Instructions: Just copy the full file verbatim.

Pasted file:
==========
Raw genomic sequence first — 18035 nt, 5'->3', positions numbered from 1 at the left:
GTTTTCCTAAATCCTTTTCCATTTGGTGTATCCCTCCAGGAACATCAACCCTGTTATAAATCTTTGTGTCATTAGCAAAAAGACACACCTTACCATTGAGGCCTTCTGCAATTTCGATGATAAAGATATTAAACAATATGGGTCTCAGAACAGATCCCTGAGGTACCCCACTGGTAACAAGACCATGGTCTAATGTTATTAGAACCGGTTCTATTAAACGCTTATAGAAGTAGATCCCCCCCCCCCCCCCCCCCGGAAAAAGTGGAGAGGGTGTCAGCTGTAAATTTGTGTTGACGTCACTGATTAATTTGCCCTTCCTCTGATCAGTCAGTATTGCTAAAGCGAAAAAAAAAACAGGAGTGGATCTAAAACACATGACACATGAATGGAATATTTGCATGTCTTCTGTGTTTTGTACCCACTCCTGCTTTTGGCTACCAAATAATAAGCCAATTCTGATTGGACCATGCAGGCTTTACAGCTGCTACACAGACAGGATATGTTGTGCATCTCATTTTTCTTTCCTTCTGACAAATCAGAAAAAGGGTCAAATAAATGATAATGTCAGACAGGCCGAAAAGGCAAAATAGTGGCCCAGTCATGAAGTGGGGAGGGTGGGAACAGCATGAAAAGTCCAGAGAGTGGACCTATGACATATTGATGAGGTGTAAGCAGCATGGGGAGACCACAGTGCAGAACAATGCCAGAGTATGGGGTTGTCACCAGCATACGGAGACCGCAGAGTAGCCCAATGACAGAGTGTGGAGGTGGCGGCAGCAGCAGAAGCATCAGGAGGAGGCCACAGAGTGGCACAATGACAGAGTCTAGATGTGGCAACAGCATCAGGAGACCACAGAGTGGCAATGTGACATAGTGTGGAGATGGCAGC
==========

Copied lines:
Raw genomic sequence first — 18035 nt, 5'->3', positions numbered from 1 at the left:
GTTTTCCTAAATCCTTTTCCATTTGGTGTATCCCTCCAGGAACATCAACCCTGTTATAAATCTTTGTGTCATTAGCAAAAAGACACACCTTACCATTGAGGCCTTCTGCAATTTCGATGATAAAGATATTAAACAATATGGGTCTCAGAACAGATCCCTGAGGTACCCCACTGGTAACAAGACCATGGTCTAATGTTATTAGAACCGGTTCTATTAAACGCTTATAGAAGTAGATCCCCCCCCCCCCCCCCCCCGGAAAAAGTGGAGAGGGTGTCAGCTGTAAATTTGTGTTGACGTCACTGATTAATTTGCCCTTCCTCTGATCAGTCAGTATTGCTAAAGCGAAAAAAAAAACAGGAGTGGATCTAAAACACATGACACATGAATGGAATATTTGCATGTCTTCTGTGTTTTGTACCCACTCCTGCTTTTGGCTACCAAATAATAAGCCAATTCTGATTGGACCATGCAGGCTTTACAGCTGCTACACAGACAGGATATGTTGTGCATCTCATTTTTCTTTCCTTCTGACAAATCAGAAAAAGGGTCAAATAAATGATAATGTCAGACAGGCCGAAAAGGCAAAATAGTGGCCCAGTCATGAAGTGGGGAGGGTGGGAACAGCATGAAAAGTCCAGAGAGTGGACCTATGACATATTGATGAGGTGTAAGCAGCATGGGGAGACCACAGTGCAGAACAATGCCAGAGTATGGGGTTGTCACCAGCATACGGAGACCGCAGAGTAGCCCAATGACAGAGTGTGGAGGTGGCGGCAGCAGCAGAAGCATCAGGAGGAGGCCACAGAGTGGCACAATGACAGAGTCTAGATGTGGCAACAGCATCAGGAGACCACAGAGTGGCAATGTGACATAGTGTGGAGATGGCAGC